With warmer summer temperatures and wildflowers blooming, you may be noticing more colorful bugs while you are outside. Some of those are skippers, which are butterflies with a slightly different look. Skippers are of the Lepidoptera order, they are one of the six families of butterflies. Skippers go through metamorphosis like butterflies and moths. They have some similar characteristics of each as well, they fly by day and have antennae like other butterflies, while they have thicker bodies like a moth. Their colors are usually duller than traditional butterflies. Skippers are distinct because of their fast and flitting flight behavior. There are over 3500 species of skippers in the world.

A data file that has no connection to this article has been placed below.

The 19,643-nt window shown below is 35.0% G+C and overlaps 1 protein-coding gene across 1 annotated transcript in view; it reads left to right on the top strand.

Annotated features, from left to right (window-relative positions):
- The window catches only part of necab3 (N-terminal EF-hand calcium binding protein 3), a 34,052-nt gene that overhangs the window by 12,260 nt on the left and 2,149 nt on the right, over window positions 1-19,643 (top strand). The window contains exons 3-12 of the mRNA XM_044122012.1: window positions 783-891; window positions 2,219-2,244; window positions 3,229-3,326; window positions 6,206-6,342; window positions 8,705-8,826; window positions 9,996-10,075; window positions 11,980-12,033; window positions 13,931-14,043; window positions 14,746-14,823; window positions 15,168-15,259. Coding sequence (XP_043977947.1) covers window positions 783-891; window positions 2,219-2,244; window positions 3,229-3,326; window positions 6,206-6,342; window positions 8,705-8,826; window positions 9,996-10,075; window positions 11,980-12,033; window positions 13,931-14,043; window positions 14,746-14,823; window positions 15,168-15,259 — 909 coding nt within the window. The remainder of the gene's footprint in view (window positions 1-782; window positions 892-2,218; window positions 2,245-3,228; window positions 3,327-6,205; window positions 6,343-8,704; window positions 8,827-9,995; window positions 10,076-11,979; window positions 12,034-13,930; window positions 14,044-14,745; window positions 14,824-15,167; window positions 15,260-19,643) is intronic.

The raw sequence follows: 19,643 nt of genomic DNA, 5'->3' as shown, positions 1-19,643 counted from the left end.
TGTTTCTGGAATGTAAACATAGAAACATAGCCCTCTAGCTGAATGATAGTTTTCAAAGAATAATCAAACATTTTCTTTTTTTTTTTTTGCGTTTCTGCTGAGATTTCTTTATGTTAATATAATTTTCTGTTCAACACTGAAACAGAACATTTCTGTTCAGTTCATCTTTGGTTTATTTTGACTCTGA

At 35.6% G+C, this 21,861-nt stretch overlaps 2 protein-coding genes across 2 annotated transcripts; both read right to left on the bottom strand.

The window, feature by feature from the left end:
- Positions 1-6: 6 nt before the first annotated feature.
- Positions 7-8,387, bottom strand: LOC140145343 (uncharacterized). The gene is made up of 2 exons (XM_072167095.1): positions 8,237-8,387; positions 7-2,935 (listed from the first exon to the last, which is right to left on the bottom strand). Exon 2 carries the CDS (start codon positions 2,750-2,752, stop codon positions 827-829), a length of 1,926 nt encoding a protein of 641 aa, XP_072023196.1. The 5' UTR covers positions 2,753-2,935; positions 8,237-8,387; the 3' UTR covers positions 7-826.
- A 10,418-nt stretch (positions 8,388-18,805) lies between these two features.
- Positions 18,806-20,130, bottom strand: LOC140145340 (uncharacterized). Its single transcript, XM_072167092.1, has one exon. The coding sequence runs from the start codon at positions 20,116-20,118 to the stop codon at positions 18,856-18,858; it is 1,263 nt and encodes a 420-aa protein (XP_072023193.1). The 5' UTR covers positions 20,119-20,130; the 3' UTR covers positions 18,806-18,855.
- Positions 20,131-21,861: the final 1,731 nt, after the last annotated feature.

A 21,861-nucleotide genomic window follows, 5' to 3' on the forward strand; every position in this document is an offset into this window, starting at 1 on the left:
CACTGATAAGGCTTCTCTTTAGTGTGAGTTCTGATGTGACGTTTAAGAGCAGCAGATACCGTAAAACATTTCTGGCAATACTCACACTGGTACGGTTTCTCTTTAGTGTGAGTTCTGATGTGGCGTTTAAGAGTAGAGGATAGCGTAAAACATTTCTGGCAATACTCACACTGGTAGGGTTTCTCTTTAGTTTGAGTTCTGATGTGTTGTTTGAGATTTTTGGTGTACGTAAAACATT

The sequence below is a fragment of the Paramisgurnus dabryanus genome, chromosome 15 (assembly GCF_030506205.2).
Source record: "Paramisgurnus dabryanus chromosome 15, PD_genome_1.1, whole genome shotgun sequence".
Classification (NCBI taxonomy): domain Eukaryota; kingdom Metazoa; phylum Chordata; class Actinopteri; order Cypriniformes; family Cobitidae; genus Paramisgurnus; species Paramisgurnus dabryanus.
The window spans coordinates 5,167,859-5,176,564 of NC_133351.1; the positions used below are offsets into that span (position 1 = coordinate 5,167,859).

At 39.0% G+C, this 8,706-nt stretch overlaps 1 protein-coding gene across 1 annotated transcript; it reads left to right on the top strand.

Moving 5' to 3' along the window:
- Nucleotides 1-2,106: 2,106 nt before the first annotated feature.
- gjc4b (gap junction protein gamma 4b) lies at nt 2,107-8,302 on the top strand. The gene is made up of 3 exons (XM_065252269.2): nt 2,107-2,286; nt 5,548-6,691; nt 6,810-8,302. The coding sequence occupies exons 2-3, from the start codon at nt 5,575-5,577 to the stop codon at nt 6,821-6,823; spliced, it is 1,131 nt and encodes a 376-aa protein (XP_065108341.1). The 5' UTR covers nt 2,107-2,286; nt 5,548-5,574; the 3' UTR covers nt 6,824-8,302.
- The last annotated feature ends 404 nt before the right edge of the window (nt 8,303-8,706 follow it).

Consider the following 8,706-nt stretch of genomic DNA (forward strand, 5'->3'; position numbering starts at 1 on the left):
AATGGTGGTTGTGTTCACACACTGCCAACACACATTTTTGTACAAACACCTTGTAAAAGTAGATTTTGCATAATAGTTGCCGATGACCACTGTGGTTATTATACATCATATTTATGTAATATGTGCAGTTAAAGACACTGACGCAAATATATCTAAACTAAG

Here are a few skippers in northern Arizona. The Pahaska skipper’s range goes from eastern Arizona, through New Mexico into western Texas. The Northern Cloudywing is always found in mountains, throughout the southwestern United States. The Silver-spotted skipper can be found in canyon and mountain slope areas where water is present.
Read more about SKIPPERS here: THE DIVERSE LEPIDOPTERA INSECT